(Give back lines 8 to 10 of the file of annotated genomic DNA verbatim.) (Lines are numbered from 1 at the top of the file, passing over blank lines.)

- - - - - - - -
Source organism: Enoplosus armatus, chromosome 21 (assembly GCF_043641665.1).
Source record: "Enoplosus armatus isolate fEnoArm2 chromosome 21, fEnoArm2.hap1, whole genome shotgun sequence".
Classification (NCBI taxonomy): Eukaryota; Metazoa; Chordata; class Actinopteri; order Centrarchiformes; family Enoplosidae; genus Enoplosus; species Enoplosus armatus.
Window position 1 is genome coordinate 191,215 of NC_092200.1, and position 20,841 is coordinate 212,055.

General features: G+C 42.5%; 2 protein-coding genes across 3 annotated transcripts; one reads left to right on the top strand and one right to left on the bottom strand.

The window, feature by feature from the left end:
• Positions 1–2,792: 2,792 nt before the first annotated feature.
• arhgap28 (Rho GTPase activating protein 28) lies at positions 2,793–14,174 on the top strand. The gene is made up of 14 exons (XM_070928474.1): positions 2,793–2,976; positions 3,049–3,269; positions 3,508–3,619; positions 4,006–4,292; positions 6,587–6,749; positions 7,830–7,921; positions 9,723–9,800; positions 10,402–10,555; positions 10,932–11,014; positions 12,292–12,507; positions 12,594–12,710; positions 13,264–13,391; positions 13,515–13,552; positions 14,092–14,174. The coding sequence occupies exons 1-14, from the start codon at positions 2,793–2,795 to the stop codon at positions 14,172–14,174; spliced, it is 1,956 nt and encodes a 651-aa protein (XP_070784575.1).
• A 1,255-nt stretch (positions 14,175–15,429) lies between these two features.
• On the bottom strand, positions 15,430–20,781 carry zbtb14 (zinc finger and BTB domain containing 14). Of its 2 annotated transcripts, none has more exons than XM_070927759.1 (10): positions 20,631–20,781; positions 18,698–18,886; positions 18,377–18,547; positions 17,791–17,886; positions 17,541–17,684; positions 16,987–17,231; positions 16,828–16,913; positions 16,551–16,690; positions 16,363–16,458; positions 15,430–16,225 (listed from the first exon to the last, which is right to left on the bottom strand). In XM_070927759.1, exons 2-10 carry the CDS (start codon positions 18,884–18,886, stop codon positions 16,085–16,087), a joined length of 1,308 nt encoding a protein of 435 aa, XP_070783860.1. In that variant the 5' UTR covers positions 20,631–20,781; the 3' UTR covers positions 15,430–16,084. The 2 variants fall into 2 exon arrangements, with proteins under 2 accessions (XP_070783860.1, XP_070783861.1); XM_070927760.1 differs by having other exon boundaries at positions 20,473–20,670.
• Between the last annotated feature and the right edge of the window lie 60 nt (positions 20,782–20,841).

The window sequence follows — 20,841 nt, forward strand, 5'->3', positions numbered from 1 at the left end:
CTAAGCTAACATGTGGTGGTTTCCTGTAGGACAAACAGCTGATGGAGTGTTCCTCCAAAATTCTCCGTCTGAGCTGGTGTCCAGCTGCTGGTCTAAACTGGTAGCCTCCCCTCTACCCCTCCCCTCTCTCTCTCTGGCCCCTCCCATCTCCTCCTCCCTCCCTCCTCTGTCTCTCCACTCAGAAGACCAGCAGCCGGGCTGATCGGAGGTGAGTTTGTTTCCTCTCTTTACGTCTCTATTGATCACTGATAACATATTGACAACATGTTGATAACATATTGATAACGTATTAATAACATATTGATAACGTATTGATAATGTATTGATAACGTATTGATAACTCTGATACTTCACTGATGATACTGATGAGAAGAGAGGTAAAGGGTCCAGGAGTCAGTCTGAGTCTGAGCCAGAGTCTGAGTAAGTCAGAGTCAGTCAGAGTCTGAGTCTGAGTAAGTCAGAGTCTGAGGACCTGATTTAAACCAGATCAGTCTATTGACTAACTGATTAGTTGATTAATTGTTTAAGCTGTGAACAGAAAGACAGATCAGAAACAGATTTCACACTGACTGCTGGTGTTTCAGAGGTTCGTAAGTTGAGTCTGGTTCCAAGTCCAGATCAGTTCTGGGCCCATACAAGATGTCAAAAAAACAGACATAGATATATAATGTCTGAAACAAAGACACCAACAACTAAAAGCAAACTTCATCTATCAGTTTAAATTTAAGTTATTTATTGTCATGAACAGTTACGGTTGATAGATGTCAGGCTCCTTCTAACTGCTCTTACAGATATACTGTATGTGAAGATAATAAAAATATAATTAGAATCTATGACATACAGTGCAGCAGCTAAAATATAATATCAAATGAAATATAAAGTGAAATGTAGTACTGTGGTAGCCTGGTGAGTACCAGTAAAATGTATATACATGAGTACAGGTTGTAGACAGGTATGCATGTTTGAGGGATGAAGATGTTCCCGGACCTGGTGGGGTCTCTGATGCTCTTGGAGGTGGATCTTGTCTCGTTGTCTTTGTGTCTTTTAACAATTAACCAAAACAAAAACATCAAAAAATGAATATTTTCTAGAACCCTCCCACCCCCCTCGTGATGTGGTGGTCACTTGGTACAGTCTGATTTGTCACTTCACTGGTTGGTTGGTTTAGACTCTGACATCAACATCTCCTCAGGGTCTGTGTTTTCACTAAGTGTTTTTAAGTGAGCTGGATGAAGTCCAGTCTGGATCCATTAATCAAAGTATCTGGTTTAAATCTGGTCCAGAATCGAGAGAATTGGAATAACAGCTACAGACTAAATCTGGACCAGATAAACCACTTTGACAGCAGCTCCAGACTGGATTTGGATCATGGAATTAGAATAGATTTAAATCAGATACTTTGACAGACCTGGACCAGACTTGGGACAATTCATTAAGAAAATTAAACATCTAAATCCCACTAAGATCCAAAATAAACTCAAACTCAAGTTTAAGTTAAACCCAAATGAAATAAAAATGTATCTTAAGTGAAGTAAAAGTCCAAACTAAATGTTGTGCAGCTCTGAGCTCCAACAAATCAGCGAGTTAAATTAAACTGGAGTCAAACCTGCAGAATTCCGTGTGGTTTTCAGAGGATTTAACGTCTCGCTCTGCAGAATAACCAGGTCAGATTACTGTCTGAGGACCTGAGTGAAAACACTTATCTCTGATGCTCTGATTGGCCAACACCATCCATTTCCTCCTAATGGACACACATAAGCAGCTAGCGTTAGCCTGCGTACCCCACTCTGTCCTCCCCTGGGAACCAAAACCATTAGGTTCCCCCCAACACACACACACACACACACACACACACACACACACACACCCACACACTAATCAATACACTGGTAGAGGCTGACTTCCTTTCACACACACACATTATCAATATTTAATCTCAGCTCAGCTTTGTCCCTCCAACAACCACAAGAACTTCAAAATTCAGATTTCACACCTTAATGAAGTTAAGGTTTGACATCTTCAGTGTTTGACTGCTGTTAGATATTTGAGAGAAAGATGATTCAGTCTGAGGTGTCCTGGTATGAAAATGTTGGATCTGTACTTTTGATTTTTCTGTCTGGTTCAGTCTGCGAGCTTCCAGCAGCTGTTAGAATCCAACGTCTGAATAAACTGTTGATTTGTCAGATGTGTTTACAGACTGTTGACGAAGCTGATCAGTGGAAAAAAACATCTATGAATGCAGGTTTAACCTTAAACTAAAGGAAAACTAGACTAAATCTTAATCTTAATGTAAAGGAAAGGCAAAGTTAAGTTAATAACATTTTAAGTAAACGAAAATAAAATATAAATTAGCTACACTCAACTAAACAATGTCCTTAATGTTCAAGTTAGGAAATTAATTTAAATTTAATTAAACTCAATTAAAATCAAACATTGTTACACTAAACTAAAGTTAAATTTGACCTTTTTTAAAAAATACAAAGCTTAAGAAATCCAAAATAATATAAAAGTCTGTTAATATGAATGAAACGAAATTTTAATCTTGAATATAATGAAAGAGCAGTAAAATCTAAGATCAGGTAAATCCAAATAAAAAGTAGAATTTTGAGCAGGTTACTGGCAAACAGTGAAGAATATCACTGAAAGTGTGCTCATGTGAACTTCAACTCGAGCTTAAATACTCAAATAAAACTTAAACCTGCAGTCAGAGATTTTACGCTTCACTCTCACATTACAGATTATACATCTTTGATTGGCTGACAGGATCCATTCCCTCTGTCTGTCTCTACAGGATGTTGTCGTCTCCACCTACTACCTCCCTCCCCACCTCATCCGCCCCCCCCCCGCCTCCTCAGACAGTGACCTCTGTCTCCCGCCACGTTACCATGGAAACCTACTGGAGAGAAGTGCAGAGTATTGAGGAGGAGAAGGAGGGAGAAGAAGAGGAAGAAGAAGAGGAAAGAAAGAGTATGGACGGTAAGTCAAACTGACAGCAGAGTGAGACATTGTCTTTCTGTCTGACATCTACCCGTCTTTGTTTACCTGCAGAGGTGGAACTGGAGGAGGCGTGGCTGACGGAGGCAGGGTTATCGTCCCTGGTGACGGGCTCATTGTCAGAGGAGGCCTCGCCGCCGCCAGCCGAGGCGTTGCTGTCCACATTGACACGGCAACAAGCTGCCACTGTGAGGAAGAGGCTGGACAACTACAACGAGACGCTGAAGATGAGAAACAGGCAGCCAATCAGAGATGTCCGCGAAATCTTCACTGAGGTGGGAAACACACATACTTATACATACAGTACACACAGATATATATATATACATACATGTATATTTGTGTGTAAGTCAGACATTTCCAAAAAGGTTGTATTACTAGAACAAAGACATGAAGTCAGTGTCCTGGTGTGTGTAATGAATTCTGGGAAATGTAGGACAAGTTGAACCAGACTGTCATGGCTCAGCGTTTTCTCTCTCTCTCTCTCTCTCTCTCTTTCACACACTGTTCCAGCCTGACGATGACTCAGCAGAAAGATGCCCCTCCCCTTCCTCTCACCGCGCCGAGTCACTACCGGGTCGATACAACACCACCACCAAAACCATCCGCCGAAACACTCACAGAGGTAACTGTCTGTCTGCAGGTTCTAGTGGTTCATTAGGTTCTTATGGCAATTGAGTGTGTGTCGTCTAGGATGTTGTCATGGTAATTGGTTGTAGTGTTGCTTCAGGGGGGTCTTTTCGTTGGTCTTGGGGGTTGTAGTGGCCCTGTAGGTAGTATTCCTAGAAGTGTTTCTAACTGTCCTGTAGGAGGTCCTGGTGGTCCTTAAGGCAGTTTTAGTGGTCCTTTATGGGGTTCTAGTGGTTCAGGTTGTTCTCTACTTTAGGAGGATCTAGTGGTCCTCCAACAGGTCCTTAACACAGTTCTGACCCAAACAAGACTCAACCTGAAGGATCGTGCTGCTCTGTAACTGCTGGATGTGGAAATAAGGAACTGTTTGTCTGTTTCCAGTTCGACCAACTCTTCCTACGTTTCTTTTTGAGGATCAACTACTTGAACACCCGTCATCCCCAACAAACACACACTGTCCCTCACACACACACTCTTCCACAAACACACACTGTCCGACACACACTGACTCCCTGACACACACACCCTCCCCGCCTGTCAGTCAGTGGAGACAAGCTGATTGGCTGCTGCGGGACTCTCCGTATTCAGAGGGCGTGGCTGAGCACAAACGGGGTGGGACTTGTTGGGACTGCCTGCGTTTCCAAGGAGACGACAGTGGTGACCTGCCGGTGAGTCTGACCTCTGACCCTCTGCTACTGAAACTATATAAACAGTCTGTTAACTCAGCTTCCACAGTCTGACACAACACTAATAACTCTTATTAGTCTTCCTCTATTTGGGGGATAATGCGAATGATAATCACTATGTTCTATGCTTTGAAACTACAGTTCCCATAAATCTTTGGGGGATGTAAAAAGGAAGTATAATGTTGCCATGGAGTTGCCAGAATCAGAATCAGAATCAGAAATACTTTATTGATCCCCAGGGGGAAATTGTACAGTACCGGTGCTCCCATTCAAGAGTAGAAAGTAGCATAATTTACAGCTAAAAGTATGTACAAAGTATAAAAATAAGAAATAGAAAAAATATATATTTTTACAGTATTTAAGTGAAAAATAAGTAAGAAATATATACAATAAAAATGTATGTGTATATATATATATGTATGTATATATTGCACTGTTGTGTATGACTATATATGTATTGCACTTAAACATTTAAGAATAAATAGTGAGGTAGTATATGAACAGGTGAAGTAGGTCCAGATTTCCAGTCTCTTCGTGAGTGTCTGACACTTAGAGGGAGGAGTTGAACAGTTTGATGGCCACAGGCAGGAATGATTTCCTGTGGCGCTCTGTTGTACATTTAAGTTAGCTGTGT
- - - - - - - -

• arhgap28 (Rho GTPase activating protein 28) lies at positions 2,793–14,174 on the top strand. The gene is made up of 14 exons (XM_070928474.1): positions 2,793–2,976; positions 3,049–3,269; positions 3,508–3,619; positions 4,006–4,292; positions 6,587–6,749; positions 7,830–7,921; positions 9,723–9,800; positions 10,402–10,555; positions 10,932–11,014; positions 12,292–12,507; positions 12,594–12,710; positions 13,264–13,391; positions 13,515–13,552; positions 14,092–14,174. The coding sequence occupies exons 1-14, from the start codon at positions 2,793–2,795 to the stop codon at positions 14,172–14,174; spliced, it is 1,956 nt and encodes a 651-aa protein (XP_070784575.1).
• A 1,255-nt stretch (positions 14,175–15,429) lies between these two features.
• On the bottom strand, positions 15,430–20,781 carry zbtb14 (zinc finger and BTB domain containing 14). Of its 2 annotated transcripts, none has more exons than XM_070927759.1 (10): positions 20,631–20,781; positions 18,698–18,886; positions 18,377–18,547; positions 17,791–17,886; positions 17,541–17,684; positions 16,987–17,231; positions 16,828–16,913; positions 16,551–16,690; positions 16,363–16,458; positions 15,430–16,225 (listed from the first exon to the last, which is right to left on the bottom strand). In XM_070927759.1, exons 2-10 carry the CDS (start codon positions 18,884–18,886, stop codon positions 16,085–16,087), a joined length of 1,308 nt encoding a protein of 435 aa, XP_070783860.1. In that variant the 5' UTR covers positions 20,631–20,781; the 3' UTR covers positions 15,430–16,084. The 2 variants fall into 2 exon arrangements, with proteins under 2 accessions (XP_070783860.1, XP_070783861.1); XM_070927760.1 differs by having other exon boundaries at positions 20,473–20,670.